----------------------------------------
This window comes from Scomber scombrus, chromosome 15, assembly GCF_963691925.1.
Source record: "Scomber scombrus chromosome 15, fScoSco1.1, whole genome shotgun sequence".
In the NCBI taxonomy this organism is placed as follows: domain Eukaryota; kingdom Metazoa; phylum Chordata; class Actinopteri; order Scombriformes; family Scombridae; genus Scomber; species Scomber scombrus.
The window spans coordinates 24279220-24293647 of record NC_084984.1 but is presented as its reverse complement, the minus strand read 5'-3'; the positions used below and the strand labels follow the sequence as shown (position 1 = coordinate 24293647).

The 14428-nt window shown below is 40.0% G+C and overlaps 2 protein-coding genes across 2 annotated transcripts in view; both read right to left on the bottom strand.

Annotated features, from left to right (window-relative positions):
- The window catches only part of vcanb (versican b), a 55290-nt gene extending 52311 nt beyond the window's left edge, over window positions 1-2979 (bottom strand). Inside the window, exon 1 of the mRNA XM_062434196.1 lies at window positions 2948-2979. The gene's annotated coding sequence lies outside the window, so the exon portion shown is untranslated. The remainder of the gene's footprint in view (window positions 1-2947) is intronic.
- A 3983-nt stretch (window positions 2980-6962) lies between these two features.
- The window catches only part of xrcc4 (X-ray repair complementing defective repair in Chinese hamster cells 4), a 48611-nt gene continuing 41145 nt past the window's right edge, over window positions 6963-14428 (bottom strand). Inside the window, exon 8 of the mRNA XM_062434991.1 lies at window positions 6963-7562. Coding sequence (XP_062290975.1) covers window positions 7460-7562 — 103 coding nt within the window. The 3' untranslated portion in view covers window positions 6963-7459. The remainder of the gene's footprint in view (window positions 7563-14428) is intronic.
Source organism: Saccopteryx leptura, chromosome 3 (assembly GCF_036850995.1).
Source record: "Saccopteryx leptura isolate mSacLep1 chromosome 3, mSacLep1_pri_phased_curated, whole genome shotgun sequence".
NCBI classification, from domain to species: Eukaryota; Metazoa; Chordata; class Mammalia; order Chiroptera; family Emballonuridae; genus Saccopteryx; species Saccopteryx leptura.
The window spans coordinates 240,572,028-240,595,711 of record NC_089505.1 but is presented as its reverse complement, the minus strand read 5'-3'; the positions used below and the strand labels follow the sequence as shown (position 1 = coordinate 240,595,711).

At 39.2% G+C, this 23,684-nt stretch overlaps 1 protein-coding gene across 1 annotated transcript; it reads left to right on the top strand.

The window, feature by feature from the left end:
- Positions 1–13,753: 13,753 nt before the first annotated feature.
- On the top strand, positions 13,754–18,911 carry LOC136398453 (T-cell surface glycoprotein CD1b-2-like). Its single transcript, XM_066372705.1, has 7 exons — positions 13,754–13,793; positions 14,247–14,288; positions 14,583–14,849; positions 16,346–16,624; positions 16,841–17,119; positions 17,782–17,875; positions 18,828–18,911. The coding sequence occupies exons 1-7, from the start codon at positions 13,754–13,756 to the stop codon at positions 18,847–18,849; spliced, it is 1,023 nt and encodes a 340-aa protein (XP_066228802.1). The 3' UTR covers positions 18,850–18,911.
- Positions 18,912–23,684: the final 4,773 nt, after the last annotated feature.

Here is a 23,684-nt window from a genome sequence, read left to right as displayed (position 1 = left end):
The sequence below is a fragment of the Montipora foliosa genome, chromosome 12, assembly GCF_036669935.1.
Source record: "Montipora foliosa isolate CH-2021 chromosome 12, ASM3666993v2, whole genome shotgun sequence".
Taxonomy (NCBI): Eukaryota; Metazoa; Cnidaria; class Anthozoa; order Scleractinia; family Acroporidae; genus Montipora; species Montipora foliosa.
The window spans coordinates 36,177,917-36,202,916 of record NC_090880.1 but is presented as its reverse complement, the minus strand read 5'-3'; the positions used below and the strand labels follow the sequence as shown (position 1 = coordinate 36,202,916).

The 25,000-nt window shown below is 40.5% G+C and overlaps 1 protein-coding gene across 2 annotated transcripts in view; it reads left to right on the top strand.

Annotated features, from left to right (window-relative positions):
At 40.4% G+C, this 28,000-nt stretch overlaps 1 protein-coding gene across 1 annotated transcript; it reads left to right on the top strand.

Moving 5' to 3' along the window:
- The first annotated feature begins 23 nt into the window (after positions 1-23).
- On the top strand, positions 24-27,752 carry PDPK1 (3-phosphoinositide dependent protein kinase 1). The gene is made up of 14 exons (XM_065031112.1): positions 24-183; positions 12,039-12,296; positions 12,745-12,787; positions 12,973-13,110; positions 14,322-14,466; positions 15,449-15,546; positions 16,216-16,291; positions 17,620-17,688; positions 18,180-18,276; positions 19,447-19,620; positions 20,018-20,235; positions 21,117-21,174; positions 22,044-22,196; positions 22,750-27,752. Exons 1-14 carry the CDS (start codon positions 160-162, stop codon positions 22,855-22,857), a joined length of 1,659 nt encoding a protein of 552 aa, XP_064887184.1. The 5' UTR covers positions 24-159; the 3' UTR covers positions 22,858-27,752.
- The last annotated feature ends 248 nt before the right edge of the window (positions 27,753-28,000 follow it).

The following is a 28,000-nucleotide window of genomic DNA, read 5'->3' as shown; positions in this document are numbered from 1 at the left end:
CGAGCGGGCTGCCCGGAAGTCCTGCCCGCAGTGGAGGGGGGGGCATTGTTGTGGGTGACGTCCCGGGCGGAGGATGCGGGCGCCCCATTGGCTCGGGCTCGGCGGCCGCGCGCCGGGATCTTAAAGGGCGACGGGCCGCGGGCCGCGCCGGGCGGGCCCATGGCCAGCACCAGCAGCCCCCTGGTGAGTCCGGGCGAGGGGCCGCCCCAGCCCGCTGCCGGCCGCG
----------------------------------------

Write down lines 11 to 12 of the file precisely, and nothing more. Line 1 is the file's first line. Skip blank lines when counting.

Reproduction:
Source record: "Saccopteryx leptura isolate mSacLep1 chromosome 3, mSacLep1_pri_phased_curated, whole genome shotgun sequence".
NCBI classification, from domain to species: Eukaryota; Metazoa; Chordata; class Mammalia; order Chiroptera; family Emballonuridae; genus Saccopteryx; species Saccopteryx leptura.